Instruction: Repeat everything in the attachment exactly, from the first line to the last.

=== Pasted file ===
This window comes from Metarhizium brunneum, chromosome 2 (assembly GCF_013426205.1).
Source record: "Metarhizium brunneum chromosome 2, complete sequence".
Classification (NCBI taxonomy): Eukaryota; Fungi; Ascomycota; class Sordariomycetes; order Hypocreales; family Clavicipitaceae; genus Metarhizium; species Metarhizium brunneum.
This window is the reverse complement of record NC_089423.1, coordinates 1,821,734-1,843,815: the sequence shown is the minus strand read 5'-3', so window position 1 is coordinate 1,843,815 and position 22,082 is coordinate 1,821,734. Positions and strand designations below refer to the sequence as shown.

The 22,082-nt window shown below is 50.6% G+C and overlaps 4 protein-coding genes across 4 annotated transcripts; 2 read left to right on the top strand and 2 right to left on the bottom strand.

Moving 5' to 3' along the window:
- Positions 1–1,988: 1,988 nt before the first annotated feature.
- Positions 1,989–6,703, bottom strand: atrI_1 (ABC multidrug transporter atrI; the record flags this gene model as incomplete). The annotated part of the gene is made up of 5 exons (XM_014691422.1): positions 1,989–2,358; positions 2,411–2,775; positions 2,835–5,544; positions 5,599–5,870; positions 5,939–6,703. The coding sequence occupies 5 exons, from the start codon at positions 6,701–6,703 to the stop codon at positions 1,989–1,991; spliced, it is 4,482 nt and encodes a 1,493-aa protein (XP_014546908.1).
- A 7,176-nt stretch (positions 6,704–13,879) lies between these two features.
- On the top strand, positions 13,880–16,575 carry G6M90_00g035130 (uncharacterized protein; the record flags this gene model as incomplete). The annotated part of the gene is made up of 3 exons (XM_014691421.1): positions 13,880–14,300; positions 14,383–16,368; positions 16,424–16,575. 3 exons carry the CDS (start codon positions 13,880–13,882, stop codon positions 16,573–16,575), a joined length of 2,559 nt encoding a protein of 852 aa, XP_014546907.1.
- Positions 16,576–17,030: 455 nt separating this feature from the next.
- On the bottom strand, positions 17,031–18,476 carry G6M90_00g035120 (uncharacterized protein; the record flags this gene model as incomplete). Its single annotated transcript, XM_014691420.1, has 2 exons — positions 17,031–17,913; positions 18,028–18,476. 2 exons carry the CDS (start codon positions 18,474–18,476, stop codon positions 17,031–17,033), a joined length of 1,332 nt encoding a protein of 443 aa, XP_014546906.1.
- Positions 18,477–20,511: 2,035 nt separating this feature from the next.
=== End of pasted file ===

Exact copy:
This window comes from Metarhizium brunneum, chromosome 2 (assembly GCF_013426205.1).
Source record: "Metarhizium brunneum chromosome 2, complete sequence".
Classification (NCBI taxonomy): Eukaryota; Fungi; Ascomycota; class Sordariomycetes; order Hypocreales; family Clavicipitaceae; genus Metarhizium; species Metarhizium brunneum.
This window is the reverse complement of record NC_089423.1, coordinates 1,821,734-1,843,815: the sequence shown is the minus strand read 5'-3', so window position 1 is coordinate 1,843,815 and position 22,082 is coordinate 1,821,734. Positions and strand designations below refer to the sequence as shown.

The 22,082-nt window shown below is 50.6% G+C and overlaps 4 protein-coding genes across 4 annotated transcripts; 2 read left to right on the top strand and 2 right to left on the bottom strand.

Moving 5' to 3' along the window:
- Positions 1–1,988: 1,988 nt before the first annotated feature.
- Positions 1,989–6,703, bottom strand: atrI_1 (ABC multidrug transporter atrI; the record flags this gene model as incomplete). The annotated part of the gene is made up of 5 exons (XM_014691422.1): positions 1,989–2,358; positions 2,411–2,775; positions 2,835–5,544; positions 5,599–5,870; positions 5,939–6,703. The coding sequence occupies 5 exons, from the start codon at positions 6,701–6,703 to the stop codon at positions 1,989–1,991; spliced, it is 4,482 nt and encodes a 1,493-aa protein (XP_014546908.1).
- A 7,176-nt stretch (positions 6,704–13,879) lies between these two features.
- On the top strand, positions 13,880–16,575 carry G6M90_00g035130 (uncharacterized protein; the record flags this gene model as incomplete). The annotated part of the gene is made up of 3 exons (XM_014691421.1): positions 13,880–14,300; positions 14,383–16,368; positions 16,424–16,575. 3 exons carry the CDS (start codon positions 13,880–13,882, stop codon positions 16,573–16,575), a joined length of 2,559 nt encoding a protein of 852 aa, XP_014546907.1.
- Positions 16,576–17,030: 455 nt separating this feature from the next.
- On the bottom strand, positions 17,031–18,476 carry G6M90_00g035120 (uncharacterized protein; the record flags this gene model as incomplete). Its single annotated transcript, XM_014691420.1, has 2 exons — positions 17,031–17,913; positions 18,028–18,476. 2 exons carry the CDS (start codon positions 18,474–18,476, stop codon positions 17,031–17,033), a joined length of 1,332 nt encoding a protein of 443 aa, XP_014546906.1.
- Positions 18,477–20,511: 2,035 nt separating this feature from the next.